Mr. Koh enjoys writing and that is the skill that makes him stand him out of other teachers. He does not just write to sell his pieces of writing like other economic writers. He does not write regular blogs.
Mr. Koh’s started his own Twitter account in January 2013, just to provide economics updates and online consultation services for his students of economics tuition, showing he truly has a heart for the subject.
Writing style of Mr. Koh
I compose only the words that I’m required to place in a piece of writing. This point may reverberate among a number of A Level Economics students who go to my classes to support their scoring chances in the upcoming GCE ‘A’ Level examinations.
While I’m not a self-claimed author, my self-found style of composing has driven me in:
This incorporates, obviously, the incalculable students who have profited from this approach under my 10-year Economics tuition classes.
I list the above not to put forth, but rather to awe learners that composing well isn’t an unusual errand. While you can’t build up the material overnight, you can absolutely ace the abilities important to produce a qualification review article for your ‘A’ level Economics in a matter of weeks.
What separates my approach from different Economics tutors is that I embrace a parachute and a risk-based approach. The point is basically – to cover the whole ‘A’ Level Economics syllabus in the most object free and effective way that is available.
Parachute Concept Approach
As we already know the syllabus content of economics is very heavy. How my parachute approach functions is that I distill every part into umbrella ideas (covering a scope of related sub-ideas), which would then be able to be EASILY parachuted into your article answers. This isn’t only an efficient aptitude which powers the students to learn the key ideas, it also turned out to be an expertise imparted, given Cambridge’s shift towards basic reasoning.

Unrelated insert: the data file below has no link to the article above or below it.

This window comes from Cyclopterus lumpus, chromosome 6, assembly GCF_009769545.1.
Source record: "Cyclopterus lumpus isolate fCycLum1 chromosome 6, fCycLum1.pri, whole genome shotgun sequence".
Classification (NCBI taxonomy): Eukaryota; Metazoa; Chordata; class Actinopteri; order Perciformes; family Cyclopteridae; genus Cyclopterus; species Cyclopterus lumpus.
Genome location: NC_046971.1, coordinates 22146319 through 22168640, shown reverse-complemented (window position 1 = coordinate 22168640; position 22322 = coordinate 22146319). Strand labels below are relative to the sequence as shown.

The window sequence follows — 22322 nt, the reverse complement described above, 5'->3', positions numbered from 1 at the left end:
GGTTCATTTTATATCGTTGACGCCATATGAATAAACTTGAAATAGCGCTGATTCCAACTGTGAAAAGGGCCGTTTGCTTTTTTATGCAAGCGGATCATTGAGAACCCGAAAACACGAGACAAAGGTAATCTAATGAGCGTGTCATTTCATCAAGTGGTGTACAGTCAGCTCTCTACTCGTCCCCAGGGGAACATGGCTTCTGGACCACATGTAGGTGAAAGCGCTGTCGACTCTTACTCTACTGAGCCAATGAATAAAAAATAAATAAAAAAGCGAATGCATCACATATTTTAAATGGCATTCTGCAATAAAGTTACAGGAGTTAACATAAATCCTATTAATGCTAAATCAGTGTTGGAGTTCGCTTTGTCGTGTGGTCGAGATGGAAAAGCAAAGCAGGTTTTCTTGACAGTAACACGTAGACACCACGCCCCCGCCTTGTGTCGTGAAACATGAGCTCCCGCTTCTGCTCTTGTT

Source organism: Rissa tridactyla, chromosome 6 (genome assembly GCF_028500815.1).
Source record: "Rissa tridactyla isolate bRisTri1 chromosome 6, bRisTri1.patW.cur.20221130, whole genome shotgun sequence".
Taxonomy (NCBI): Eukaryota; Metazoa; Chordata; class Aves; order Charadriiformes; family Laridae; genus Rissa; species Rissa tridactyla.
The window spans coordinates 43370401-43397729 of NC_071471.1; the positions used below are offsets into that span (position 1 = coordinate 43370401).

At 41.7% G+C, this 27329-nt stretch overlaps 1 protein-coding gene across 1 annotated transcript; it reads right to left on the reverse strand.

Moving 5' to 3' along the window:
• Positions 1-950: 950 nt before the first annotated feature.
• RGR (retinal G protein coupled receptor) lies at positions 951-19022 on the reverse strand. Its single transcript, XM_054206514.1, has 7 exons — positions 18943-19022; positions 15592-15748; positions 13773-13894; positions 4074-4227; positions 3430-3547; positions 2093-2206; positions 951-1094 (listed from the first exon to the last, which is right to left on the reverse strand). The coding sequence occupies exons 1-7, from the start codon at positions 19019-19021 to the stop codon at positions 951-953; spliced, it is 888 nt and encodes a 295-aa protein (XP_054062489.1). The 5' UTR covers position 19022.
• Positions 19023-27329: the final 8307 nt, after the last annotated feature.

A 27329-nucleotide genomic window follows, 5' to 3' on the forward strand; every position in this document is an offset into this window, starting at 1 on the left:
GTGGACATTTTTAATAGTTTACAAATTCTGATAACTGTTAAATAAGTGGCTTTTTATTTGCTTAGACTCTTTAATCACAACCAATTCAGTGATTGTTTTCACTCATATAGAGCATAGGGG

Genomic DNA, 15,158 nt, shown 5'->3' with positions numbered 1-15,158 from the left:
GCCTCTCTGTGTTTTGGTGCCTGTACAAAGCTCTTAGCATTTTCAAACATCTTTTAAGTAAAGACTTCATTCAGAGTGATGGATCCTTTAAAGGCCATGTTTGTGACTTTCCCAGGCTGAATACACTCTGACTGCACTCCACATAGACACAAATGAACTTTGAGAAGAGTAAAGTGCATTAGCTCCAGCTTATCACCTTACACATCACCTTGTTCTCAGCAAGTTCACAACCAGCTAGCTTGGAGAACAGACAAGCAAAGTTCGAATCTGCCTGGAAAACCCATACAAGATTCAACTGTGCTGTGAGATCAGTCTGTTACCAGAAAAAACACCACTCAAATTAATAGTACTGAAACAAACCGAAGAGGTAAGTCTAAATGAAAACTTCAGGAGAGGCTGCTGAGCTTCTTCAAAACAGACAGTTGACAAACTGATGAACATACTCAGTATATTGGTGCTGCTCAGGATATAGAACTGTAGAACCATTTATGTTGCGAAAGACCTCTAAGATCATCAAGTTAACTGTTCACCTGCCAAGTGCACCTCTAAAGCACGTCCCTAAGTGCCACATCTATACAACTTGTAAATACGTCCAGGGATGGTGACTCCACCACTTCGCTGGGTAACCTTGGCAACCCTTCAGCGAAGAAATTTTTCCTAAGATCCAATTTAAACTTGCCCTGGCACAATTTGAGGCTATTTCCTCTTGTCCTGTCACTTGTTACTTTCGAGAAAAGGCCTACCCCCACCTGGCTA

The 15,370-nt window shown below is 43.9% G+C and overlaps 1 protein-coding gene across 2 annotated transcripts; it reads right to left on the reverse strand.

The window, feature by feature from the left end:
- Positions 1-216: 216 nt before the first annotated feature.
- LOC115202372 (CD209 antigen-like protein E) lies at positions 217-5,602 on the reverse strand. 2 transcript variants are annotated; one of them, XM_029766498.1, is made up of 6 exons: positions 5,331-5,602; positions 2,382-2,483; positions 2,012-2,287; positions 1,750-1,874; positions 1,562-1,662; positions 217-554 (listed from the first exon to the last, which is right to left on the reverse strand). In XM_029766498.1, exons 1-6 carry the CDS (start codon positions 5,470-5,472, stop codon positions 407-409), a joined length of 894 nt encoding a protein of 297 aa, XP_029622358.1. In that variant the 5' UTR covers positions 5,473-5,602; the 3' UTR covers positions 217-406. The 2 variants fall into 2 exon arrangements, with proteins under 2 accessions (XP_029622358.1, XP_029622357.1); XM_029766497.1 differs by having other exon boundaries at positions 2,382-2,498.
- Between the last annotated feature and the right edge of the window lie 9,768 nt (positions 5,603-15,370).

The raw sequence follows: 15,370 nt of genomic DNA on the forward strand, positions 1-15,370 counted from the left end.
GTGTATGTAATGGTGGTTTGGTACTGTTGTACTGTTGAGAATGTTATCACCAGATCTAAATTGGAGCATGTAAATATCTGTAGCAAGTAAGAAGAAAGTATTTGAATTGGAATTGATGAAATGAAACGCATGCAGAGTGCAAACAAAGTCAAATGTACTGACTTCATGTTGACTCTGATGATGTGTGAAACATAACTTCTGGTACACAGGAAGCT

For instance, students should learn an understanding of the several features of market structures to explain their behavior and performance as well as conduct and execution.
Features: BICEPS is a memory aid which I’ve made to make economics tuition students learn the six essential highlighted features of each market structure. Such memory aides are regularly utilized as a part of this book to help data maintenance and retention.
Behavior: This parachute idea catches different ideas, for example, value inflexibility, price discrimination and competition of price/non-price goods.
Performance: By surveying market structure execution from the firm, consumer or society’s perspective, we will extract discussions of other key ideas, for example, economies of scale, income benefits (firm); consumer surplus (consumer); and the different types of efficiencies (society).
In my Economics tuition classes, there will be worked illustrations (counting questions from past-year ‘A’ Level) to exhibit use of these parachute ideas to handle exam questions. Students of A Level Economics are welcomed to attend my tuition classes to benefit from “Parachute concept approach”.